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EPF takes a hit, but it had no option: Here’s why

The huge plunge in the stock market on Monday was not generated by a few brokers' cartel in India. It was a global seize-up.

Written by Subhomoy Bhattacharjee |
Updated: August 25, 2015 8:54:56 am
indian rupee, US dollar, US dollar vs rupee, rupee value depreciates, indian rupee plunges, rupee demand, rupee current rate, dollar value, india rupee exchange value, BSE sensex, rupee value, rupee falls, india banking news, indian economy, interbank foreign exchange, mumbai news, india news The moral of Monday’s Chinese hurricane is that on this score the Indian economy has done relatively well.

The Employees Provident Fund could not have received a worse welcome toast from the market than the 5.94 per cent drop it was offered on Monday. But it would be puerile for the Rs 3.6 lakh crore fund or others to turn off at this point from the market. Simply because there is no getting away from the impact of a downturn even if it and others like National Pension Scheme were to seek the safety of government papers.

The huge plunge in the stock market on Monday was not generated by a few brokers’ cartel in India. It was a global seize-up. And a downturn of this size will not spare the government finances too. When the equity market seizes up, it impacts the debt market too, driving drown yields as scared investors plunge for the safety of government papers, making those scarce. It is not surprising then on Monday in a very unusual move the government deferred its weekly auction of debt papers for Rs 14,000 crore to await further signals.

All of this brings home the point that the only way a market can behave well is when the economy behaves likewise. The moral of Monday’s Chinese hurricane is that on this score the Indian economy has done relatively well. The episode was not a test of India’s economic balance sheet. By the tests of inflation management, fiscal prudence and balance of payments, India has done remarkably well. The Rajan-Jaitley team has delivered on these fronts. Even if the hurricane worsens as it is likely to either now or later it is this which will keep the investors interested in the Indian economy. Imagine the consequences if the Chinese storm had blown up in August 2013, instead?

The significant cavil is on the political front. Our internecine fight over economic policies like the GST bill, land law and the delays we made in passing of the insurance bill has cost investors those few hundred points of extra dip on Monday. In 2015 when the story about the emerging economies has frayed across the world—Brazil, Indonesia and Turkey are examples of how disruptive politics has hurt them the Indian story would have looked a stand out show. But the government at the centre has at times slipped up on some of the opportunities—essentially battling for domestic media points than sticking only to the knitting of the larger Indian growth story to the international audience. This is why despite the impressive score card so far the Indian markets ended a tad lower than many Asian markets. The difference, one would attribute lies with the political deadlock in Parliament.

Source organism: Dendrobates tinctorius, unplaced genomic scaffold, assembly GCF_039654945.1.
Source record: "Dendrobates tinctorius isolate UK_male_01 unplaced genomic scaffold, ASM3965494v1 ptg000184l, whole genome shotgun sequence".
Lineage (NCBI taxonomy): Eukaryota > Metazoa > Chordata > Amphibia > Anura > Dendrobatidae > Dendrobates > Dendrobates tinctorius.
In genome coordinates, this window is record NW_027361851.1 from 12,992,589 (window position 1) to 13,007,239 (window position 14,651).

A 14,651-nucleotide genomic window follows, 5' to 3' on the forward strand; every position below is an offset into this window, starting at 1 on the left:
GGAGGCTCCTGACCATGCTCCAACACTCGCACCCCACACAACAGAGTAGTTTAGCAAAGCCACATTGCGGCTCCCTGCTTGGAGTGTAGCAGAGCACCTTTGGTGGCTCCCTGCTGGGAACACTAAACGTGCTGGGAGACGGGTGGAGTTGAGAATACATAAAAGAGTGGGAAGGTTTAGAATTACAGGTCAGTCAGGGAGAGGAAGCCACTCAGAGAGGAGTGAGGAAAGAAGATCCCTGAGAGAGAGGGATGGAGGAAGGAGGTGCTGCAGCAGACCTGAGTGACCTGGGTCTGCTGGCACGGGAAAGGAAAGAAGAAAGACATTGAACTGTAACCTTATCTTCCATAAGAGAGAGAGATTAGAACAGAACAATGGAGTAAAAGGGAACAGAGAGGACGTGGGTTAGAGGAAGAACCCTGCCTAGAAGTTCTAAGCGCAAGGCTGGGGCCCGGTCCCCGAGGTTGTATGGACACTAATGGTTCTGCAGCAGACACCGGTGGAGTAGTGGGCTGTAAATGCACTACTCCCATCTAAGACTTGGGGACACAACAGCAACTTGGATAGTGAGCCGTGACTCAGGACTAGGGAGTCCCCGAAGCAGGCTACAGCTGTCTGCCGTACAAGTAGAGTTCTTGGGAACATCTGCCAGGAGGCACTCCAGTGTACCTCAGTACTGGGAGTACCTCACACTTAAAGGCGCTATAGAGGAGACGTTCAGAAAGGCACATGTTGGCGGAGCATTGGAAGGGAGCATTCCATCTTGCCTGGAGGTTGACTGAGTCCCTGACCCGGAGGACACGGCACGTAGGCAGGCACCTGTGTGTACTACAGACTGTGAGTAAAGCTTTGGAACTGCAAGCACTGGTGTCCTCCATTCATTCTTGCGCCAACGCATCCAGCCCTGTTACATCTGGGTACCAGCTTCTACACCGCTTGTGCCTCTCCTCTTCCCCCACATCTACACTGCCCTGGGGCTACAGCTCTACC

So unlike 2008 when the global meltdown was a penance for the hubris of Wall Street, the shenanigans of 2015 are about China and on a larger scale about the politics of the emerging economies. As RBI Governor Raghuram Rajan pointed out India has to concentrate on making the domestic demand grow fast to ride out this hurricane. There is little or no chance that the slack being created by China will create space for us to export more. And if domestic demand has to rise, the governments at the states and the centre have to focus on job creation and loosen up the strait-jacket for entrepreneurship for Indians to produce more for consumption within the country.

The Chinese hurricane forces the Indian economy to operate on a pull yourself up by the bootstrap model. It is no point saying that the world money has nowhere else to go than India et al. It can run back to the safety of dollar and US bills. The investors need the India government to show a little more spunk for the money to stay invested in the Indian markets.

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